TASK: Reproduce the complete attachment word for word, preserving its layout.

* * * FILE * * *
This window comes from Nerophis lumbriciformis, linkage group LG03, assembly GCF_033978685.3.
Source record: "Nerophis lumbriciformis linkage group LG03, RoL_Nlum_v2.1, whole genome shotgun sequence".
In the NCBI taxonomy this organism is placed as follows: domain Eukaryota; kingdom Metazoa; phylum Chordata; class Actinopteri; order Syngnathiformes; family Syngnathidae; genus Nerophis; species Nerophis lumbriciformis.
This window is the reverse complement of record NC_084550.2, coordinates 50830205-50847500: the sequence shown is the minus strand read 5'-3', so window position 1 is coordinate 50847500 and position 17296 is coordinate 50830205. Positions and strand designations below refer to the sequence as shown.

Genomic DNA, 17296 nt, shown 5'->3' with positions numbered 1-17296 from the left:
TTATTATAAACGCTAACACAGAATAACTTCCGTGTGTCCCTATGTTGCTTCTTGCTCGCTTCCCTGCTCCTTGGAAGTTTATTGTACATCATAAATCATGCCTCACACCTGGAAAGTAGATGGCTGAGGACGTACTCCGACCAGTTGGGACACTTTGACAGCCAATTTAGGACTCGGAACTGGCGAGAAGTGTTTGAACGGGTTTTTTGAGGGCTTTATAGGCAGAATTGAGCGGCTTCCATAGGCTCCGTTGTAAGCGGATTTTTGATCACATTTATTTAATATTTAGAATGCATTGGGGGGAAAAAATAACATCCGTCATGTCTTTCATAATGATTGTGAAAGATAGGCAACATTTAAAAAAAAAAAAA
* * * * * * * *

This window comes from Nerophis lumbriciformis, linkage group LG03, assembly GCF_033978685.3.
Source record: "Nerophis lumbriciformis linkage group LG03, RoL_Nlum_v2.1, whole genome shotgun sequence".
In the NCBI taxonomy this organism is placed as follows: domain Eukaryota; kingdom Metazoa; phylum Chordata; class Actinopteri; order Syngnathiformes; family Syngnathidae; genus Nerophis; species Nerophis lumbriciformis.
This window is the reverse complement of record NC_084550.2, coordinates 50830205-50847500: the sequence shown is the minus strand read 5'-3', so window position 1 is coordinate 50847500 and position 17296 is coordinate 50830205. Positions and strand designations below refer to the sequence as shown.

Genomic DNA, 17296 nt, shown 5'->3' with positions numbered 1-17296 from the left:
TTATTATAAACGCTAACACAGAATAACTTCCGTGTGTCCCTATGTTGCTTCTTGCTCGCTTCCCTGCTCCTTGGAAGTTTATTGTACATCATAAATCATGCCTCACACCTGGAAAGTAGATGGCTGAGGACGTACTCCGACCAGTTGGGACACTTTGACAGCCAATTTAGGACTCGGAACTGGCGAGAAGTGTTTGAACGGGTTTTTTGAGGGCTTTATAGGCAGAATTGAGCGGCTTCCATAGGCTCCGTTGTAAGCGGATTTTTGATCACATTTATTTAATATTTAGAATGCATTGGGGGGAAAAAATAACATCCGTCATGTCTTTCATAATGATTGTGAAAGATAGGCAACATTTAAAAAAAAAAAAA